Developing Smokeless Tobacco Prevention Messaging for At-Risk Youth: Early Lessons from 'The Real Cost' Smokeless Campaign


Introduction: Smokeless tobacco (SLT) use continues to be a significant public health challenge in the United States, particularly among young males in rural areas, where use remains disproportionately high. In support of the U.S. Food and Drug Administration’s first nationwide SLT public education campaign, formative research was conducted to inform campaign strategy development and test creative concepts. Methods: Qualitative research methods were used to inform the strategic direction of the campaign, identify salient message themes, and refine creative concepts. Focus groups were conducted with 252 rural male youth ages 12–17 in seven states. Groups were organized by SLT status (i.e., at-risk for initiating vs. experimenting with SLT) and age group. Results: SLT use is culturally ingrained in rural communities, and rural youth are commonly exposed to SLT through close relationships. Among this group, “dipping” (SLT use) has strong cultural significance and is perceived as safe. Members of the target audience are receptive to straightforward facts delivered by authentic messengers about the potentially harmful consequences of SLT use, specifically those that leverage the progression of short-term consequences (e.g., white patches) to long-term health effects. Conclusions: This study addresses SLT literature gaps related to youth knowledge, attitudes, and beliefs by summarizing audience learnings from formative research that was used to develop the first national SLT public education campaign.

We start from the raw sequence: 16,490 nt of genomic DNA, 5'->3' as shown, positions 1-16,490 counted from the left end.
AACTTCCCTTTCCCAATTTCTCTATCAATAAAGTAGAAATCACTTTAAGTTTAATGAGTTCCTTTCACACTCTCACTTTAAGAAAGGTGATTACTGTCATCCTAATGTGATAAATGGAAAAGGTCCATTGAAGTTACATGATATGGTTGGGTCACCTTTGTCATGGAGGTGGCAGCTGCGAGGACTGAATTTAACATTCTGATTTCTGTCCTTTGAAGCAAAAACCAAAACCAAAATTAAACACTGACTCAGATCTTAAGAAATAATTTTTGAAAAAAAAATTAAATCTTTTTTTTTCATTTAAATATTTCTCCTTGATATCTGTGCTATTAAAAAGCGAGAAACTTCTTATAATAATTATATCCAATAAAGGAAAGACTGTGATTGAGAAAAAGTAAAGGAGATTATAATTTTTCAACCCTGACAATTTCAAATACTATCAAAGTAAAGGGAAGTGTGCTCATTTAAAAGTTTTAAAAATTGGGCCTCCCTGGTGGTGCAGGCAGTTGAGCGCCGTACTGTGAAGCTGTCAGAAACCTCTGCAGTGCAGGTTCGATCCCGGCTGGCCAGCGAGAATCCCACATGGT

In Political Science Research and Methods